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Grasso v. Borough Council of Borough of Glassboro

Decided: October 16, 1985.


On appeal from Superior Court, Law Division, Gloucester County.

Michels and Deighan. The opinion of the court was delivered by Deighan, J.A.D.


Plaintiff Detective Joseph Grasso, a member of the Glassboro Police Department, was dismissed by the Mayor and Council of the Borough of Glassboro (Mayor and Council) after 14 years of service. He appealed to the Superior Court, Law Division pursuant to N.J.S.A. 40A:14-150 where his dismissal was affirmed. This appeal followed.

On December 14, 1983, plaintiff was notified in writing that he was suspended without pay pending the preparation and execution of disciplinary charges against him. Subsequently, he was served with a notice of hearing and a six count complaint stating grounds for the disciplinary action. After two hearings, the Mayor and Council, acting as the disciplinary board, found plaintiff guilty of the first five counts for which he was suspended from the police department for one year. He was also ordered to undergo a psychological examination as a condition to returning to active duty.

A hearing on the sixth count of the complaint was continued pending determination by the Superior Court, Chancery Division, Family Part, as to whether certain evidence arising out of a juvenile matter involving plaintiff's son could be released and used in the prosecution of plaintiff on that charge. On March 2, 1984 the Superior Court permitted some of the evidence to be released for use against plaintiff. On April 25, 1984, after a hearing before the Mayor and Council, plaintiff was found guilty of the sixth count which charged him with interfering with an ongoing criminal investigation. As a result, plaintiff was dismissed from the police department. On appeal to the Superior Court, Law Division pursuant to N.J.S.A. 40A:14-150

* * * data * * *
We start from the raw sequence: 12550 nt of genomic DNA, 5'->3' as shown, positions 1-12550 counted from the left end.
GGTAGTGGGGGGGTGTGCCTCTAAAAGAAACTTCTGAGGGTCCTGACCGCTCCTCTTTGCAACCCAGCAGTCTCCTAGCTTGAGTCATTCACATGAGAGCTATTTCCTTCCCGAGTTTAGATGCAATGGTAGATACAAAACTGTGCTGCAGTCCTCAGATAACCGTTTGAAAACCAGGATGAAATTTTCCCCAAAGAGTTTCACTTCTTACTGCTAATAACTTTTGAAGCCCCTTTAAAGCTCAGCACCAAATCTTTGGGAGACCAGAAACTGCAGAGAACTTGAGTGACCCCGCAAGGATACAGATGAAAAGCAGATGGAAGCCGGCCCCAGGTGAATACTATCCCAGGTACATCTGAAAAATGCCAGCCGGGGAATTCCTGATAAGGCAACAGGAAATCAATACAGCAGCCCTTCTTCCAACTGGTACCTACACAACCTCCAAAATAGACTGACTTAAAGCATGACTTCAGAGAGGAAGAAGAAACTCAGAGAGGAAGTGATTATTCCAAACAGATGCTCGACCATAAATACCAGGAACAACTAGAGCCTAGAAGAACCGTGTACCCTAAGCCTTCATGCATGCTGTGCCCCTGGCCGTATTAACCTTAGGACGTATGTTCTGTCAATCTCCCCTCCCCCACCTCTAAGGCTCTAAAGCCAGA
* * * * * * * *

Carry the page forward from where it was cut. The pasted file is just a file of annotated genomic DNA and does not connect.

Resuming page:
the trial judge affirmed the determinations of the Mayor and Council on all counts. Plaintiff appealed to this court. We reverse and remand.

On appeal plaintiff contends that: (1) the trial court erred in denying his application to introduce supplemental testimony on the trial de novo; (2) the composition of the disciplinary board was in violation of N.J.S.A. 40A:14-118 as well as the Borough ordinance establishing the police department rules and regulations; (3) he was denied a fair and impartial hearing on the charges; (4) the department rules and regulations allegedly violated by him are unconstitutionally vague and overbroad, and at any rate were erroneously applied; (5) under the facts and circumstances presented, his one year suspension and subsequent dismissal were excessive, and (6) the sixth count of the complaint is barred by laches and is not supported by the evidence.

In our view the trial judge erred in denying plaintiff's application to introduce additional testimony on the de novo hearing on the record and the Mayor and Council erred in hearing the disciplinary charges against plaintiff. We therefore need not review the detailed charges nor consider the remaining issues presented by plaintiff.

The charges were brought against plaintiff by Robert L. Toughill, Acting Chief of Police for Glassboro. The Mayor and Borough Council heard the charges as a body and dismissed the plaintiff from the police force. Since the Borough of Glassboro has not adopted the Civil Service Act, N.J.S.A. 11:20-1 to 11:20-8, plaintiff, pursuant to N.J.S.A. 40A:14-150, appealed to the Superior Court, Law Division. That statute provides: